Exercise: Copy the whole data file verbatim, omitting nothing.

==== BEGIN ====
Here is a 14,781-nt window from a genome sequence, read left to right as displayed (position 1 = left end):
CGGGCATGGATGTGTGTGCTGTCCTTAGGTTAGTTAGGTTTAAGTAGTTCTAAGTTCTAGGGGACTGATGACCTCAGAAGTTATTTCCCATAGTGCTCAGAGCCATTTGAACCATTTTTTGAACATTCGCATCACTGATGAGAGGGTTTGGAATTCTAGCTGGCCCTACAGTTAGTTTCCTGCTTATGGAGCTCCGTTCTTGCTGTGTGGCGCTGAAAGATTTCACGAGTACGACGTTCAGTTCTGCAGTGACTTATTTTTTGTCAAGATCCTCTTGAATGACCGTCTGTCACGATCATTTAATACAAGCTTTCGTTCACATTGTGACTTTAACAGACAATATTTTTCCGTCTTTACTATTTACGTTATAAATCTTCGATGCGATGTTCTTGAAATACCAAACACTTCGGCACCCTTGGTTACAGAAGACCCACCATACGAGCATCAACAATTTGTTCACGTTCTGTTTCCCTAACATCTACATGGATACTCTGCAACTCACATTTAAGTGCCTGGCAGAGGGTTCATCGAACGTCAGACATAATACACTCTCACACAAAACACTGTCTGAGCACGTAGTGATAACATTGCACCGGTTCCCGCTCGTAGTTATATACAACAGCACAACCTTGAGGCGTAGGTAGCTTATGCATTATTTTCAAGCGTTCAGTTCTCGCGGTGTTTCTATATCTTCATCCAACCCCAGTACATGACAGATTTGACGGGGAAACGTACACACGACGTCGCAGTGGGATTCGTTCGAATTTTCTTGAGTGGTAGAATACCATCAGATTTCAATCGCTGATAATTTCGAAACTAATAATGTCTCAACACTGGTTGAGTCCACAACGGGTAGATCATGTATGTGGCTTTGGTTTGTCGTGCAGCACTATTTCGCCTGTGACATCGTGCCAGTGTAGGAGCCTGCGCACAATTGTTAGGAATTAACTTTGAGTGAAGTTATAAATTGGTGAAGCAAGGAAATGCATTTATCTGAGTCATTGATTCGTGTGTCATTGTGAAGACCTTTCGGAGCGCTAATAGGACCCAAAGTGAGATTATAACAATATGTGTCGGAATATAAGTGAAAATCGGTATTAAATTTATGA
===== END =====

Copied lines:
Here is a 14,781-nt window from a genome sequence, read left to right as displayed (position 1 = left end):
CGGGCATGGATGTGTGTGCTGTCCTTAGGTTAGTTAGGTTTAAGTAGTTCTAAGTTCTAGGGGACTGATGACCTCAGAAGTTATTTCCCATAGTGCTCAGAGCCATTTGAACCATTTTTTGAACATTCGCATCACTGATGAGAGGGTTTGGAATTCTAGCTGGCCCTACAGTTAGTTTCCTGCTTATGGAGCTCCGTTCTTGCTGTGTGGCGCTGAAAGATTTCACGAGTACGACGTTCAGTTCTGCAGTGACTTATTTTTTGTCAAGATCCTCTTGAATGACCGTCTGTCACGATCATTTAATACAAGCTTTCGTTCACATTGTGACTTTAACAGACAATATTTTTCCGTCTTTACTATTTACGTTATAAATCTTCGATGCGATGTTCTTGAAATACCAAACACTTCGGCACCCTTGGTTACAGAAGACCCACCATACGAGCATCAACAATTTGTTCACGTTCTGTTTCCCTAACATCTACATGGATACTCTGCAACTCACATTTAAGTGCCTGGCAGAGGGTTCATCGAACGTCAGACATAATACACTCTCACACAAAACACTGTCTGAGCACGTAGTGATAACATTGCACCGGTTCCCGCTCGTAGTTATATACAACAGCACAACCTTGAGGCGTAGGTAGCTTATGCATTATTTTCAAGCGTTCAGTTCTCGCGGTGTTTCTATATCTTCATCCAACCCCAGTACATGACAGATTTGACGGGGAAACGTACACACGACGTCGCAGTGGGATTCGTTCGAATTTTCTTGAGTGGTAGAATACCATCAGATTTCAATCGCTGATAATTTCGAAACTAATAATGTCTCAACACTGGTTGAGTCCACAACGGGTAGATCATGTATGTGGCTTTGGTTTGTCGTGCAGCACTATTTCGCCTGTGACATCGTGCCAGTGTAGGAGCCTGCGCACAATTGTTAGGAATTAACTTTGAGTGAAGTTATAAATTGGTGAAGCAAGGAAATGCATTTATCTGAGTCATTGATTCGTGTGTCATTGTGAAGACCTTTCGGAGCGCTAATAGGACCCAAAGTGAGATTATAACAATATGTGTCGGAATATAAGTGAAAATCGGTATTAAATTTATGA